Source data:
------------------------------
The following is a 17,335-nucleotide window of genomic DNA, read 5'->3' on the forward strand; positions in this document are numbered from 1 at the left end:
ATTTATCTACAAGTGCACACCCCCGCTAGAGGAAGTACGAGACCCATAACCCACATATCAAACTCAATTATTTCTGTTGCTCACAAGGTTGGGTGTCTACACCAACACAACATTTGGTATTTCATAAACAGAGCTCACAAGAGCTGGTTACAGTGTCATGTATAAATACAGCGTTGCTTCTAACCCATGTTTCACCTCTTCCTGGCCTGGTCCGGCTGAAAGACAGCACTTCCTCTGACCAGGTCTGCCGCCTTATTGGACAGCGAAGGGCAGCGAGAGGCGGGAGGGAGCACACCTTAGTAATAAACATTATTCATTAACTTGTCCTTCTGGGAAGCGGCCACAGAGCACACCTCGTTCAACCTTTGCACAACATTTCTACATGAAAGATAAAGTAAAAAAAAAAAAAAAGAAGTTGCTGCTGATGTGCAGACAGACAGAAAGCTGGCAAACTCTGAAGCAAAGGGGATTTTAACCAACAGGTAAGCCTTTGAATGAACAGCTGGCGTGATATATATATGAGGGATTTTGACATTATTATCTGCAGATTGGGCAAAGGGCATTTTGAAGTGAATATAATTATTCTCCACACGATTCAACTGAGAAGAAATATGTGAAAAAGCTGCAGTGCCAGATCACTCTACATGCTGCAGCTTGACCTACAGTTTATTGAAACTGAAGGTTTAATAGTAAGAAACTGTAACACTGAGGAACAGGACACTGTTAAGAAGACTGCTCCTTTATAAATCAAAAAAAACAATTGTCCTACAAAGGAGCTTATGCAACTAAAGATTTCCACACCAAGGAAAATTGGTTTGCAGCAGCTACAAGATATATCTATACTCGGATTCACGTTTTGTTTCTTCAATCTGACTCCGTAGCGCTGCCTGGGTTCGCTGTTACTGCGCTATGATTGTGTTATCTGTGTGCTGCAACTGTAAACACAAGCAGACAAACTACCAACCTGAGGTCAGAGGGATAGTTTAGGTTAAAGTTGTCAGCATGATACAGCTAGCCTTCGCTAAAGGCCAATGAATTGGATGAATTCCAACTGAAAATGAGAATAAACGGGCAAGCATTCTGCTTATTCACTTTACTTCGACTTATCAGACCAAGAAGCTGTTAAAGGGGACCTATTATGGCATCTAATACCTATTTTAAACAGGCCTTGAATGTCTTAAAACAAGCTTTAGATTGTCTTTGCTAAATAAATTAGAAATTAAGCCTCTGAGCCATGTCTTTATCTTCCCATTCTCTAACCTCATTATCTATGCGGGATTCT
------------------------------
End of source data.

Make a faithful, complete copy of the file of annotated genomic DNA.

The following is a 17,335-nucleotide window of genomic DNA, read 5'->3' on the forward strand; positions in this document are numbered from 1 at the left end:
ATTTATCTACAAGTGCACACCCCCGCTAGAGGAAGTACGAGACCCATAACCCACATATCAAACTCAATTATTTCTGTTGCTCACAAGGTTGGGTGTCTACACCAACACAACATTTGGTATTTCATAAACAGAGCTCACAAGAGCTGGTTACAGTGTCATGTATAAATACAGCGTTGCTTCTAACCCATGTTTCACCTCTTCCTGGCCTGGTCCGGCTGAAAGACAGCACTTCCTCTGACCAGGTCTGCCGCCTTATTGGACAGCGAAGGGCAGCGAGAGGCGGGAGGGAGCACACCTTAGTAATAAACATTATTCATTAACTTGTCCTTCTGGGAAGCGGCCACAGAGCACACCTCGTTCAACCTTTGCACAACATTTCTACATGAAAGATAAAGTAAAAAAAAAAAAAAAGAAGTTGCTGCTGATGTGCAGACAGACAGAAAGCTGGCAAACTCTGAAGCAAAGGGGATTTTAACCAACAGGTAAGCCTTTGAATGAACAGCTGGCGTGATATATATATGAGGGATTTTGACATTATTATCTGCAGATTGGGCAAAGGGCATTTTGAAGTGAATATAATTATTCTCCACACGATTCAACTGAGAAGAAATATGTGAAAAAGCTGCAGTGCCAGATCACTCTACATGCTGCAGCTTGACCTACAGTTTATTGAAACTGAAGGTTTAATAGTAAGAAACTGTAACACTGAGGAACAGGACACTGTTAAGAAGACTGCTCCTTTATAAATCAAAAAAAACAATTGTCCTACAAAGGAGCTTATGCAACTAAAGATTTCCACACCAAGGAAAATTGGTTTGCAGCAGCTACAAGATATATCTATACTCGGATTCACGTTTTGTTTCTTCAATCTGACTCCGTAGCGCTGCCTGGGTTCGCTGTTACTGCGCTATGATTGTGTTATCTGTGTGCTGCAACTGTAAACACAAGCAGACAAACTACCAACCTGAGGTCAGAGGGATAGTTTAGGTTAAAGTTGTCAGCATGATACAGCTAGCCTTCGCTAAAGGCCAATGAATTGGATGAATTCCAACTGAAAATGAGAATAAACGGGCAAGCATTCTGCTTATTCACTTTACTTCGACTTATCAGACCAAGAAGCTGTTAAAGGGGACCTATTATGGCATCTAATACCTATTTTAAACAGGCCTTGAATGTCTTAAAACAAGCTTTAGATTGTCTTTGCTAAATAAATTAGAAATTAAGCCTCTGAGCCATGTCTTTATCTTCCCATTCTCTAACCTCATTATCTATGCGGGATTCT